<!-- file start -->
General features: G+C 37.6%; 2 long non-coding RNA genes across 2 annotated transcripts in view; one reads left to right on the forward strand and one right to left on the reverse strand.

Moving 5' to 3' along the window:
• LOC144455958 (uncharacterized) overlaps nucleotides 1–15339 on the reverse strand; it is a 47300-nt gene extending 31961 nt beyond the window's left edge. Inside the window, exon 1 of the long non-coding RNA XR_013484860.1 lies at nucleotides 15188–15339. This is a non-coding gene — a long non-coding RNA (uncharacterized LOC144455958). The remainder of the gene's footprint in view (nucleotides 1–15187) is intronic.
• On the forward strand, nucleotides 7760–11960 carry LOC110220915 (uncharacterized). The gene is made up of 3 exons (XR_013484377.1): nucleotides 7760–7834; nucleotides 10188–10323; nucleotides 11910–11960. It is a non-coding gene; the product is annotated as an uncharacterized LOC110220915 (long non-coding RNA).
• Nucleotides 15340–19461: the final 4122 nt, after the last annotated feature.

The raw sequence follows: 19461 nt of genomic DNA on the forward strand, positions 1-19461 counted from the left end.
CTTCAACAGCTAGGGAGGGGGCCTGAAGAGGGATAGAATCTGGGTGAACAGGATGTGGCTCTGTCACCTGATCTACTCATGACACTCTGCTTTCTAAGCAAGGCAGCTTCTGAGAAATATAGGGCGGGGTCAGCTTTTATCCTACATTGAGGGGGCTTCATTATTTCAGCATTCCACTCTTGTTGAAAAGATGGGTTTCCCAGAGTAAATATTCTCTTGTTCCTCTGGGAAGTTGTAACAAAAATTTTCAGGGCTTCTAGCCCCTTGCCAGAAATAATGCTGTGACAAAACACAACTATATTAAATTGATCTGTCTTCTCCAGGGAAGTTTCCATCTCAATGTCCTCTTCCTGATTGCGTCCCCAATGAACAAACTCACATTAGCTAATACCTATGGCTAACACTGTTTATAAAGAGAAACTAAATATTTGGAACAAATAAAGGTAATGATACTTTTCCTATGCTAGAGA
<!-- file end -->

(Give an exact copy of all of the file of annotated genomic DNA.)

General features: G+C 37.6%; 2 long non-coding RNA genes across 2 annotated transcripts in view; one reads left to right on the forward strand and one right to left on the reverse strand.

Moving 5' to 3' along the window:
• LOC144455958 (uncharacterized) overlaps nucleotides 1–15339 on the reverse strand; it is a 47300-nt gene extending 31961 nt beyond the window's left edge. Inside the window, exon 1 of the long non-coding RNA XR_013484860.1 lies at nucleotides 15188–15339. This is a non-coding gene — a long non-coding RNA (uncharacterized LOC144455958). The remainder of the gene's footprint in view (nucleotides 1–15187) is intronic.
• On the forward strand, nucleotides 7760–11960 carry LOC110220915 (uncharacterized). The gene is made up of 3 exons (XR_013484377.1): nucleotides 7760–7834; nucleotides 10188–10323; nucleotides 11910–11960. It is a non-coding gene; the product is annotated as an uncharacterized LOC110220915 (long non-coding RNA).
• Nucleotides 15340–19461: the final 4122 nt, after the last annotated feature.

The raw sequence follows: 19461 nt of genomic DNA on the forward strand, positions 1-19461 counted from the left end.
CTTCAACAGCTAGGGAGGGGGCCTGAAGAGGGATAGAATCTGGGTGAACAGGATGTGGCTCTGTCACCTGATCTACTCATGACACTCTGCTTTCTAAGCAAGGCAGCTTCTGAGAAATATAGGGCGGGGTCAGCTTTTATCCTACATTGAGGGGGCTTCATTATTTCAGCATTCCACTCTTGTTGAAAAGATGGGTTTCCCAGAGTAAATATTCTCTTGTTCCTCTGGGAAGTTGTAACAAAAATTTTCAGGGCTTCTAGCCCCTTGCCAGAAATAATGCTGTGACAAAACACAACTATATTAAATTGATCTGTCTTCTCCAGGGAAGTTTCCATCTCAATGTCCTCTTCCTGATTGCGTCCCCAATGAACAAACTCACATTAGCTAATACCTATGGCTAACACTGTTTATAAAGAGAAACTAAATATTTGGAACAAATAAAGGTAATGATACTTTTCCTATGCTAGAGA